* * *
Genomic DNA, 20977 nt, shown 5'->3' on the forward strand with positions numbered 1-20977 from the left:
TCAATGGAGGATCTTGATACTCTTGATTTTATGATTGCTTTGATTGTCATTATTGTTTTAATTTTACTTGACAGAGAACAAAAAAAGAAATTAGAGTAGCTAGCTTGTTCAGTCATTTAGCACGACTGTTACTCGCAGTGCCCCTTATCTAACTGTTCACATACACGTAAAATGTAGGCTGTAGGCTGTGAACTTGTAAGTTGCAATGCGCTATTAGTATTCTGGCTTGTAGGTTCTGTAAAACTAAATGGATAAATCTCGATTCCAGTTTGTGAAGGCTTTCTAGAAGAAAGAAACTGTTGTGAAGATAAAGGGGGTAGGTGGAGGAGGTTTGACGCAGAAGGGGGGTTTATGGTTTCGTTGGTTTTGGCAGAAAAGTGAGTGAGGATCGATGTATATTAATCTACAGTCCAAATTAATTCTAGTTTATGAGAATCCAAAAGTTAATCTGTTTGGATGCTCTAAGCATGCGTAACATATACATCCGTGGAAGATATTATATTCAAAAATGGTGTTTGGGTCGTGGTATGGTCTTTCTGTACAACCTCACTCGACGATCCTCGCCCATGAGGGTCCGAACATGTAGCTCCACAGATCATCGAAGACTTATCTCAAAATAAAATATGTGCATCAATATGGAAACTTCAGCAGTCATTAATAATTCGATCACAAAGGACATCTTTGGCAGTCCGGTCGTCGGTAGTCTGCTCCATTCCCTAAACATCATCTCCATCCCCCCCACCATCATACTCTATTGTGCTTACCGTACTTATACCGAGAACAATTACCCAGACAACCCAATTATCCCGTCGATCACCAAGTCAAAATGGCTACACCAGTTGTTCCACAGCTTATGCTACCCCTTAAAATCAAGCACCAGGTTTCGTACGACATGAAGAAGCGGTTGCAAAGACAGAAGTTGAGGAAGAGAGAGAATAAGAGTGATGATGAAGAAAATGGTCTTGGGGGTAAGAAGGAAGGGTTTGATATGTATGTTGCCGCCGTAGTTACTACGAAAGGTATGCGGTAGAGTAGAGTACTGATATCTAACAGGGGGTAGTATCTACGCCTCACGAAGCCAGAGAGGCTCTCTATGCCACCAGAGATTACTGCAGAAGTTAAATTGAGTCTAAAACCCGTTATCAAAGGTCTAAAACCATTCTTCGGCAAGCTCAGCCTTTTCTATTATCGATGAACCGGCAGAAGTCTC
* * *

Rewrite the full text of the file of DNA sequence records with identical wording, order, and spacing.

Genomic DNA, 20977 nt, shown 5'->3' on the forward strand with positions numbered 1-20977 from the left:
TCAATGGAGGATCTTGATACTCTTGATTTTATGATTGCTTTGATTGTCATTATTGTTTTAATTTTACTTGACAGAGAACAAAAAAAGAAATTAGAGTAGCTAGCTTGTTCAGTCATTTAGCACGACTGTTACTCGCAGTGCCCCTTATCTAACTGTTCACATACACGTAAAATGTAGGCTGTAGGCTGTGAACTTGTAAGTTGCAATGCGCTATTAGTATTCTGGCTTGTAGGTTCTGTAAAACTAAATGGATAAATCTCGATTCCAGTTTGTGAAGGCTTTCTAGAAGAAAGAAACTGTTGTGAAGATAAAGGGGGTAGGTGGAGGAGGTTTGACGCAGAAGGGGGGTTTATGGTTTCGTTGGTTTTGGCAGAAAAGTGAGTGAGGATCGATGTATATTAATCTACAGTCCAAATTAATTCTAGTTTATGAGAATCCAAAAGTTAATCTGTTTGGATGCTCTAAGCATGCGTAACATATACATCCGTGGAAGATATTATATTCAAAAATGGTGTTTGGGTCGTGGTATGGTCTTTCTGTACAACCTCACTCGACGATCCTCGCCCATGAGGGTCCGAACATGTAGCTCCACAGATCATCGAAGACTTATCTCAAAATAAAATATGTGCATCAATATGGAAACTTCAGCAGTCATTAATAATTCGATCACAAAGGACATCTTTGGCAGTCCGGTCGTCGGTAGTCTGCTCCATTCCCTAAACATCATCTCCATCCCCCCCACCATCATACTCTATTGTGCTTACCGTACTTATACCGAGAACAATTACCCAGACAACCCAATTATCCCGTCGATCACCAAGTCAAAATGGCTACACCAGTTGTTCCACAGCTTATGCTACCCCTTAAAATCAAGCACCAGGTTTCGTACGACATGAAGAAGCGGTTGCAAAGACAGAAGTTGAGGAAGAGAGAGAATAAGAGTGATGATGAAGAAAATGGTCTTGGGGGTAAGAAGGAAGGGTTTGATATGTATGTTGCCGCCGTAGTTACTACGAAAGGTATGCGGTAGAGTAGAGTACTGATATCTAACAGGGGGTAGTATCTACGCCTCACGAAGCCAGAGAGGCTCTCTATGCCACCAGAGATTACTGCAGAAGTTAAATTGAGTCTAAAACCCGTTATCAAAGGTCTAAAACCATTCTTCGGCAAGCTCAGCCTTTTCTATTATCGATGAACCGGCAGAAGTCTC